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Cam nets in British Armoured units in Normandy/NW Europe 1944

Stumpy4154

LE
Book Reviewer
Chaps, does anybody know whether British armoured units in Normandy and Western Europe use cam nets on their vehicles?
I’m currently in the middle of building a model diorama of a Cromwell and am putting together some stowage for it and one bit of it would be a cam net.
The only thing is that I’ve not been able to find a photo of a British tank carrying or underneath one.
If anyone can point me in the right direction I would be grateful.
Thanks in advance.
 
Plenty of imagery out there of Sherman Fireflys in particular liberally drapped in cam nets to break up their distinctive outline. Seems to have become quite common across all British tanks quite quickly.
 
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On the move they appear to drape the cam net around the turret area
 

Stumpy4154

LE
Book Reviewer
Thanks chaps. I’ve seen some photos of armour on the move but none where they are lay up with the cam net being used much in the same way we cammed up our vehicles. I was wondering if they ever did that or, because of air superiority in France etc, they didn’t feel the need.

Edit: just seen @FourZeroCharlie picture.
 

Fang_Farrier

LE
Kit Reviewer
Book Reviewer
Thanks chaps. I’ve seen some photos of armour on the move but none where they are lay up with the cam net being used much in the same way we cammed up our vehicles. I was wondering if they ever did that or, because of air superiority in France etc, they didn’t feel the need.

Edit: just seen @FourZeroCharlie picture.

German artillery spotters, and air superiority wasn't total, more local if the RAF happened to be overhead..
German fighter bombers and Light bombers were a constant threat.
 
German artillery spotters, and air superiority wasn't total, more local if the RAF happened to be overhead..
German fighter bombers and Light bombers were a constant threat.

When the RAF was overhead, the Germans ducked. When the Germans were overhead, the Allies ducked. When the USAAF were overhead .... everybody ducked.


eta - this 'quote' is attributed to a German commander when asked about the effect of Allied air power in Normandy
 
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When the RAF was overhead, the Germans ducked. When the Germans were overhead, the Allies ducked. When the USAAF were overhead .... everybody ducked.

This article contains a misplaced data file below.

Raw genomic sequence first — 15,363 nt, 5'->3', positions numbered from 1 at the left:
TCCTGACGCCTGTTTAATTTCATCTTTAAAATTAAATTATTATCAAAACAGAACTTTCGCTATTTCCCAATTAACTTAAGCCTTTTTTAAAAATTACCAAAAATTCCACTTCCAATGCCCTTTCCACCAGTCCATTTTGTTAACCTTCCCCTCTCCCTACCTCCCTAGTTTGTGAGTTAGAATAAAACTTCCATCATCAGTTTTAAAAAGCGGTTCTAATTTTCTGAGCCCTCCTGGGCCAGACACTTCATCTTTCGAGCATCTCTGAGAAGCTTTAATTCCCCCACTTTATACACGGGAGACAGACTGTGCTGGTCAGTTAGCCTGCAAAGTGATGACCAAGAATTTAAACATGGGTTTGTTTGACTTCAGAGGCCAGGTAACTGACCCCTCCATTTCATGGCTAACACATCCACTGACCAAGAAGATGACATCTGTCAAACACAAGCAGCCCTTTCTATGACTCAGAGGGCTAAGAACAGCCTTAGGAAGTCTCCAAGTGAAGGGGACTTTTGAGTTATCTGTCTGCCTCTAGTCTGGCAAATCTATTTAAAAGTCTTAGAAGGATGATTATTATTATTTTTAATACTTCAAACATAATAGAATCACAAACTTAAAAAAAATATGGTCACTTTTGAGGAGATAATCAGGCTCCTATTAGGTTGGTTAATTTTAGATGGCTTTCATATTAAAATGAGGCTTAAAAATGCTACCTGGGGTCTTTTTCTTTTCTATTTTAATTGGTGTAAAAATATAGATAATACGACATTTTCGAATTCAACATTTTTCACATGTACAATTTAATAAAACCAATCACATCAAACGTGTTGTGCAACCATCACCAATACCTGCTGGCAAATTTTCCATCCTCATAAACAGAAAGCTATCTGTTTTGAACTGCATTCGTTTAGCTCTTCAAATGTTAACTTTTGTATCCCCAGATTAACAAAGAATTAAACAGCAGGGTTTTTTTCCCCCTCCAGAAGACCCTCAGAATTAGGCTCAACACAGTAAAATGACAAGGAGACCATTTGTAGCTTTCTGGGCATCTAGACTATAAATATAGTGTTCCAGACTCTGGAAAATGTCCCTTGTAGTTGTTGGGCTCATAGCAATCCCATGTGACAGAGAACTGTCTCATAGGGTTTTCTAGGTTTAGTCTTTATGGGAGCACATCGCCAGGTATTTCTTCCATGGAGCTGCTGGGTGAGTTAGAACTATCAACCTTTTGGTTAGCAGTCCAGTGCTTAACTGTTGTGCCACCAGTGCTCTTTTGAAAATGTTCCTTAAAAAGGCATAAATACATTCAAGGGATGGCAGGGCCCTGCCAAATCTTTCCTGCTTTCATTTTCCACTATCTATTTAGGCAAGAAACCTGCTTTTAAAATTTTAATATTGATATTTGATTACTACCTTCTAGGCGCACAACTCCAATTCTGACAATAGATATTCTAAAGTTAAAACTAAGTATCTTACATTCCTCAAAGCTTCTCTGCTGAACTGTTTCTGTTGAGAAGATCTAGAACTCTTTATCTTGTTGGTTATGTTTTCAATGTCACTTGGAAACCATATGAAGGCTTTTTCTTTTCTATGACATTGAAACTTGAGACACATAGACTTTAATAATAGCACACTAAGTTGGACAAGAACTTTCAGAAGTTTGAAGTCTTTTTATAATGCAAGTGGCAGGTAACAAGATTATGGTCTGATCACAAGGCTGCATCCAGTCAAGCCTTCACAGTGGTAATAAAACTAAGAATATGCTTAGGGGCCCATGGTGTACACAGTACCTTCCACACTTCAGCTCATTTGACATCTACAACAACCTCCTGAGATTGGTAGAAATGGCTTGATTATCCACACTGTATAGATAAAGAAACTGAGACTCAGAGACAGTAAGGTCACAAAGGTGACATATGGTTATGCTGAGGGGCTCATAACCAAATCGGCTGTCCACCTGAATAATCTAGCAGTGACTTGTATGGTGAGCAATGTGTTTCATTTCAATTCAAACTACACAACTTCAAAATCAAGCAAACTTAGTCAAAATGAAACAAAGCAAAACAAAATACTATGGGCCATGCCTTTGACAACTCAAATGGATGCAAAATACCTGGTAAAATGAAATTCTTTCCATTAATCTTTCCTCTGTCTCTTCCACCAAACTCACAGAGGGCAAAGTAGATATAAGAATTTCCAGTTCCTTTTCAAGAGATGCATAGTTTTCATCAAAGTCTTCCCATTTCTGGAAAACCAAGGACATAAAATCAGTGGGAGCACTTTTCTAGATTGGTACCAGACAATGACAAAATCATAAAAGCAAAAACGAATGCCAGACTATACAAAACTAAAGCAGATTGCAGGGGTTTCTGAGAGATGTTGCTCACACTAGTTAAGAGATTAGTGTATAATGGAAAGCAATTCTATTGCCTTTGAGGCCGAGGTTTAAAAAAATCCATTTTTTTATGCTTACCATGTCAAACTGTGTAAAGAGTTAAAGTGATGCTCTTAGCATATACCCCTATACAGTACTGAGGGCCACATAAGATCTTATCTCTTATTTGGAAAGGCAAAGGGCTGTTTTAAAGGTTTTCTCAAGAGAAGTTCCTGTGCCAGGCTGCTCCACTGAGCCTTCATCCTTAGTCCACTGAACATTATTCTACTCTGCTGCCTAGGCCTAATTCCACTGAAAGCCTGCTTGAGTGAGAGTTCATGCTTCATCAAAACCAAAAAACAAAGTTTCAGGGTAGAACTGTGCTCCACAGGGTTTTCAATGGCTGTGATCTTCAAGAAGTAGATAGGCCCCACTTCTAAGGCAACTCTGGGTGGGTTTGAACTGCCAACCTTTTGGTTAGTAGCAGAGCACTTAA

We jest, but blue on blues were enough of an issue for Large bright coloured identification panels to be issued to everyone in 1944. Didn’t seem to bother the American pilots overly mind, their tendency to treat everything forward of their airfield as ‘Indian country’ was well noted..
I’ve seen references that US ground troops often took no chances, and any American plane not clearly signalling friendly intent was opened up on.

so @Stumpy4154 , you need to look up those panels for a properly accurate on the move look.
 
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Ref blue on Blue, my great uncles tank crew were lucky in that they were rocketed by a Typhoon with the rockets landing all around the tank. Knocking it about a fair bit, (Bounced us like dried peas in can lad were his words)
He wasn't a fan of the RAF or the USAAF.
His unit got strafed in North Africa too by the RAF.
 
We jest, but blue on blues were enough of an issue for Large bright coloured identification panels to be issued to everyone in 1944. Didn’t seem to bother the American pilots overly mind, their tendency to treat everything forward of their airfield as ‘Indian country’ was well noted..
I’ve seen references that US ground troops often took no chances, and any American plane not clearly signalling friendly intent was opened up on.

so @Stumpy4154 , you need to look up those panels for a properly accurate on the move look.

I seem to recall there was a standard smoke signal to ID friendly units to attacking aircraft. Memory says it was Yellow smoke. So it seems to have happened often enough.
There's an account in Boscawen's Armoured Guardsman.
 
I seem to recall there was a standard smoke signal to ID friendly units to attacking aircraft. Memory says it was Yellow smoke. So it seems to have happened often enough.
There's an account in Boscawen's Armoured Guardsman.
Yes, normally yellow smoke. However, the use of yellow merely increased the tragedy when a Bomber Command mission in support of the Normandy breakout efforts went horribly wrong. Some of the Pathfinders laid their Target Markers correctly on the German front line. However, some Target Markers landed amongst (IIRC) Canadian artillery. They promptly popped smoke. Now, if the aircraft had been from 2nd Tactical Air Force or 9th USAF, chances are that would have helped. Unfortunately, yellow markers were usually used in Bomber Command for the Master Bomber to mark the best laid Target Markers. So most of the Main Force bombers dropped on the wrong set of Target Markers. We are talking a lot of bombs...
 
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